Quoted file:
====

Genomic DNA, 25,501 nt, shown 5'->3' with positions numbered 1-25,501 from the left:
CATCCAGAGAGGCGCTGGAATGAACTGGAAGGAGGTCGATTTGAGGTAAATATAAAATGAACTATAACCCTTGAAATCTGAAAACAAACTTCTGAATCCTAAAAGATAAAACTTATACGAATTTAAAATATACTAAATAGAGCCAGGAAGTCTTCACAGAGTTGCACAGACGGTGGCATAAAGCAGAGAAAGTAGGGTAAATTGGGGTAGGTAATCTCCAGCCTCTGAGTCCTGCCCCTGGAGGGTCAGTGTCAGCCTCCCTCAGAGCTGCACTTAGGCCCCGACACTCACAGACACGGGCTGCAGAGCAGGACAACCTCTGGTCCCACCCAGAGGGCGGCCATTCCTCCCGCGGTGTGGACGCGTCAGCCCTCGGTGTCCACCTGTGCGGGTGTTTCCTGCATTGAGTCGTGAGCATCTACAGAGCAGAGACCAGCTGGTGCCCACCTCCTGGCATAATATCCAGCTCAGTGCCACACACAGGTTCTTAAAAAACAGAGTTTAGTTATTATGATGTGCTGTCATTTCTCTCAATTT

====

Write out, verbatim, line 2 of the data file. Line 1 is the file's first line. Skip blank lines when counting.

CATCCAGAGAGGCGCTGGAATGAACTGGAAGGAGGTCGATTTGAGGTAAATATAAAATGAACTATAACCCTTGAAATCTGAAAACAAACTTCTGAATCCTAAAAGATAAAACTTATACGAATTTAAAATATACTAAATAGAGCCAGGAAGTCTTCACAGAGTTGCACAGACGGTGGCATAAAGCAGAGAAAGTAGGGTAAATTGGGGTAGGTAATCTCCAGCCTCTGAGTCCTGCCCCTGGAGGGTCAGTGTCAGCCTCCCTCAGAGCTGCACTTAGGCCCCGACACTCACAGACACGGGCTGCAGAGCAGGACAACCTCTGGTCCCACCCAGAGGGCGGCCATTCCTCCCGCGGTGTGGACGCGTCAGCCCTCGGTGTCCACCTGTGCGGGTGTTTCCTGCATTGAGTCGTGAGCATCTACAGAGCAGAGACCAGCTGGTGCCCACCTCCTGGCATAATATCCAGCTCAGTGCCACACACAGGTTCTTAAAAAACAGAGTTTAGTTATTATGATGTGCTGTCATTTCTCTCAATTT